There are those who say that if an artist not of the ‘West’ engages with abstraction, conceptual practices, and other approaches generally perceived as descending from the European tradition, they are abandoning their cultural heritage, merely aping the ‘West’ in some sort of cultural cringe, or colonial hangover.
Conversely, especially with regard to China, there are those who identify such practices as mere extensions or continuations of that uninterrupted tradition spanning five thousand years–which in turn is in danger of diminishing the risks taken by such artists.
With that framework in mind, the painter Tu Hong Tao’s first exhibition in Singapore seems fairly distant from both of those extremes, positing Chinese calligraphy as an alternative origin of abstraction, while also working in oils. That the works in Tu’s The Landscape may not jump out immediately as landscapes may be attributed to the diversity of intricate details which draw the eye closer, flitting from detail to detail before stepping back to take in the whole.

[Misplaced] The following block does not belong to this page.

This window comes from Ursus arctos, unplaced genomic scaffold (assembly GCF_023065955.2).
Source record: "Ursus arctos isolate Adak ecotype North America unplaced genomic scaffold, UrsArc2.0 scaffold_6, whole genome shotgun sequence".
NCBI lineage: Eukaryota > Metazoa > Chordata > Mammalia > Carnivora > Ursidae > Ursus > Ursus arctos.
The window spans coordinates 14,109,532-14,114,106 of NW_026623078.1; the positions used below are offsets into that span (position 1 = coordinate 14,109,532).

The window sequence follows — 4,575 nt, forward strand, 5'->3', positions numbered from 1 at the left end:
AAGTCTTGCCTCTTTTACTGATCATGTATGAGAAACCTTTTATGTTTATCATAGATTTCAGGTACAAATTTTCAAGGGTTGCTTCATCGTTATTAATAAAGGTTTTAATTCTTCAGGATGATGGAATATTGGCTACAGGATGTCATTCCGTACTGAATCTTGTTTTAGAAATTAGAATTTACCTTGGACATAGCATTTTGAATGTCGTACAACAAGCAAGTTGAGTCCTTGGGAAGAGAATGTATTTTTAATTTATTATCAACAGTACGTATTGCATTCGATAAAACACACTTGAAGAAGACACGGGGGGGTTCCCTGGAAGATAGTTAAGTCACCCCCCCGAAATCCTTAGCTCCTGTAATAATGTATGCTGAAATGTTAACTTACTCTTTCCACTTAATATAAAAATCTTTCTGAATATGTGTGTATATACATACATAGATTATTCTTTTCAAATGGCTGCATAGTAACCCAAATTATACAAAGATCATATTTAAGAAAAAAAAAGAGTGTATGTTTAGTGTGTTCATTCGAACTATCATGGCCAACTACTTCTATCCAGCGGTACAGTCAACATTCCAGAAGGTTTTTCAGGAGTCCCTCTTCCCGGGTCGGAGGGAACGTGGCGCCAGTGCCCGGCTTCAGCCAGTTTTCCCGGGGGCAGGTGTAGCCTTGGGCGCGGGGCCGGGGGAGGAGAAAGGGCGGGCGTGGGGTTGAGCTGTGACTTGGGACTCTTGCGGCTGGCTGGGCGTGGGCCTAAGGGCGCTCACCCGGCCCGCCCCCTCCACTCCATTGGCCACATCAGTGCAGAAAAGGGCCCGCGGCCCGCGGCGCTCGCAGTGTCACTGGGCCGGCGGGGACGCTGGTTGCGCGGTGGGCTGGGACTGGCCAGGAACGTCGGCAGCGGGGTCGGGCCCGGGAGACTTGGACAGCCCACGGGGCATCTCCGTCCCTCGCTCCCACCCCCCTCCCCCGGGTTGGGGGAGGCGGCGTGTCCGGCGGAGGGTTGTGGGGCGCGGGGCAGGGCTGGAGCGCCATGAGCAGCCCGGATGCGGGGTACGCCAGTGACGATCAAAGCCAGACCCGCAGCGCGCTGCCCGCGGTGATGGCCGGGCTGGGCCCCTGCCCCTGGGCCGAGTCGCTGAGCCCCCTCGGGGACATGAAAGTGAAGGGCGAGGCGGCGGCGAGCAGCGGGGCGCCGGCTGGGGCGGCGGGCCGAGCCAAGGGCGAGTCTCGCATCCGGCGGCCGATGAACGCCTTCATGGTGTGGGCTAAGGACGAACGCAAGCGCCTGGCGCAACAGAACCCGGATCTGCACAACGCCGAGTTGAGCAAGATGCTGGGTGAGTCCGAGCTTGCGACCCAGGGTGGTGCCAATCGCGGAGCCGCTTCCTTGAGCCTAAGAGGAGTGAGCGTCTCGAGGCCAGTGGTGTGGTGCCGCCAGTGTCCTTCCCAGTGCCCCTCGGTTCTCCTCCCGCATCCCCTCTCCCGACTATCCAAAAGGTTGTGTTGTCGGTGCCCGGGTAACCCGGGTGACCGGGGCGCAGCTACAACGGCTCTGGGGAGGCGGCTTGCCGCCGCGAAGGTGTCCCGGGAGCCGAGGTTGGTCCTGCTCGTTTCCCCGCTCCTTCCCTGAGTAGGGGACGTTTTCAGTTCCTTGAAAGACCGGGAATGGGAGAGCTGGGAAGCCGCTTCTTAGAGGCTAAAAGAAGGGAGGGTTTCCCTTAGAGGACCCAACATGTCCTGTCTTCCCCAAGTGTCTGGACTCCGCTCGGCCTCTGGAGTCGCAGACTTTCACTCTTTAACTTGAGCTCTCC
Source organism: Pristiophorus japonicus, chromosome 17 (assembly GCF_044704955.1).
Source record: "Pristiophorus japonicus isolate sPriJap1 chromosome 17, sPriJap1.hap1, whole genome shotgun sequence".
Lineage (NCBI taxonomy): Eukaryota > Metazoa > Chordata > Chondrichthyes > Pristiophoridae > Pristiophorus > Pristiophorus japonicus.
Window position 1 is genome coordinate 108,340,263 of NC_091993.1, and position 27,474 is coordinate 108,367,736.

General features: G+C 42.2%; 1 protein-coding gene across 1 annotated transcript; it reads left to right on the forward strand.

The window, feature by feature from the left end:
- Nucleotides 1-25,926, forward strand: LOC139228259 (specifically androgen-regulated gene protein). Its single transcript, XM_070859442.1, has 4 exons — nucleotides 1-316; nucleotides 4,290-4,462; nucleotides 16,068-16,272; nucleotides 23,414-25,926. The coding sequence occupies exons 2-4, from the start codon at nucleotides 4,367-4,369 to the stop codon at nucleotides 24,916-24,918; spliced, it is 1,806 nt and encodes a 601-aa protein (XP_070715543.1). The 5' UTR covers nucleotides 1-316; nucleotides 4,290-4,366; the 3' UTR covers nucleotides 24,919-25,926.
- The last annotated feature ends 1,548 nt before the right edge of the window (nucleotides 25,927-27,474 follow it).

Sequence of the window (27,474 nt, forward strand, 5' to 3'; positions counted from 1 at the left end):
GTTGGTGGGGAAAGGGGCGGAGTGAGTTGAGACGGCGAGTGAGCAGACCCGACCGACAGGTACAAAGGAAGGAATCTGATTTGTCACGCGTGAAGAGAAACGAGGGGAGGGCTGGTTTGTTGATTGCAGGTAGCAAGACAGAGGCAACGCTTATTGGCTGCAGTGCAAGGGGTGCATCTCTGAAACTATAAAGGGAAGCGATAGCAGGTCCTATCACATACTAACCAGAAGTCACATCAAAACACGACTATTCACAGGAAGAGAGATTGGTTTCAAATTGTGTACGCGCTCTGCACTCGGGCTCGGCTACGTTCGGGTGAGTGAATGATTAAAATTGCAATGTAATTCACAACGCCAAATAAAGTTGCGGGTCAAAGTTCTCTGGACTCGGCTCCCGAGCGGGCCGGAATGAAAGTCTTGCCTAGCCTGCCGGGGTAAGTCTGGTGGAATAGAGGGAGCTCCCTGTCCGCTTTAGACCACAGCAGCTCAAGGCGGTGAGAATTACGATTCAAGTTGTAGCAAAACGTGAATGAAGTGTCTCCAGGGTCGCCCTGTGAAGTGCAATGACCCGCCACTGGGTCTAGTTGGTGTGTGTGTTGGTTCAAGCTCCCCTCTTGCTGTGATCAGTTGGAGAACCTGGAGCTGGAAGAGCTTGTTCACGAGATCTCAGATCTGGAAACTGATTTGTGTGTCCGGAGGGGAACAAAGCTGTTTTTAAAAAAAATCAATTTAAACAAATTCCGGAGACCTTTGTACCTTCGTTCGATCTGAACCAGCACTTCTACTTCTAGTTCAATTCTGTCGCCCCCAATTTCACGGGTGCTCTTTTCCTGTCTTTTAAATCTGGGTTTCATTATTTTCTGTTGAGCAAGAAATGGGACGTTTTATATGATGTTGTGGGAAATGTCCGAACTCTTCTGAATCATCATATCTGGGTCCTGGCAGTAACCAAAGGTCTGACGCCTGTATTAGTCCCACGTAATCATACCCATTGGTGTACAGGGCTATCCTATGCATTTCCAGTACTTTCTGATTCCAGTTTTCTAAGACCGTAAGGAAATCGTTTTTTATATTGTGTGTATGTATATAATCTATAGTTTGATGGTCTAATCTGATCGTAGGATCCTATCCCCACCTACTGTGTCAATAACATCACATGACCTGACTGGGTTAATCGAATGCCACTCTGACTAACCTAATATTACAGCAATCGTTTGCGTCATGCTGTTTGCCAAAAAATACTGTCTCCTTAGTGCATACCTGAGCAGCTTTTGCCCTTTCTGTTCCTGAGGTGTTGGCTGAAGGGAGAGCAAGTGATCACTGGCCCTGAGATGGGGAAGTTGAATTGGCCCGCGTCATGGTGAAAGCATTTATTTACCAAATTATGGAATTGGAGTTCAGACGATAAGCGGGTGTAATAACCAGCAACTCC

Tu’s canvases alternate between lavishly layered, detailed areas of focus, and swathes of comparative sparseness. The emphasis on the calligraphic line yields traceries of wandering linework suggestive of form and mood.
A highlight of the show are his works on paper, two of which are rendered on thrice-layered Cloud Dragon paper to achieve a sense of body, whilst amplifying the textural qualities of the swirling fibres characteristic of the medium.
Extending that layering further is his restrained use of collage in “Within Time,” in which a printed image of bamboo stalks merges unobtrusively into the composition. Another work on paper, “Two Intense Stones,” is both reminiscent and distinct from traditional Chinese painting, with its dappled rain of calligraphic text passing over a pair of expressively rendered stones.
Yeo Workshop, Singapore
June 25 – July 25, 2016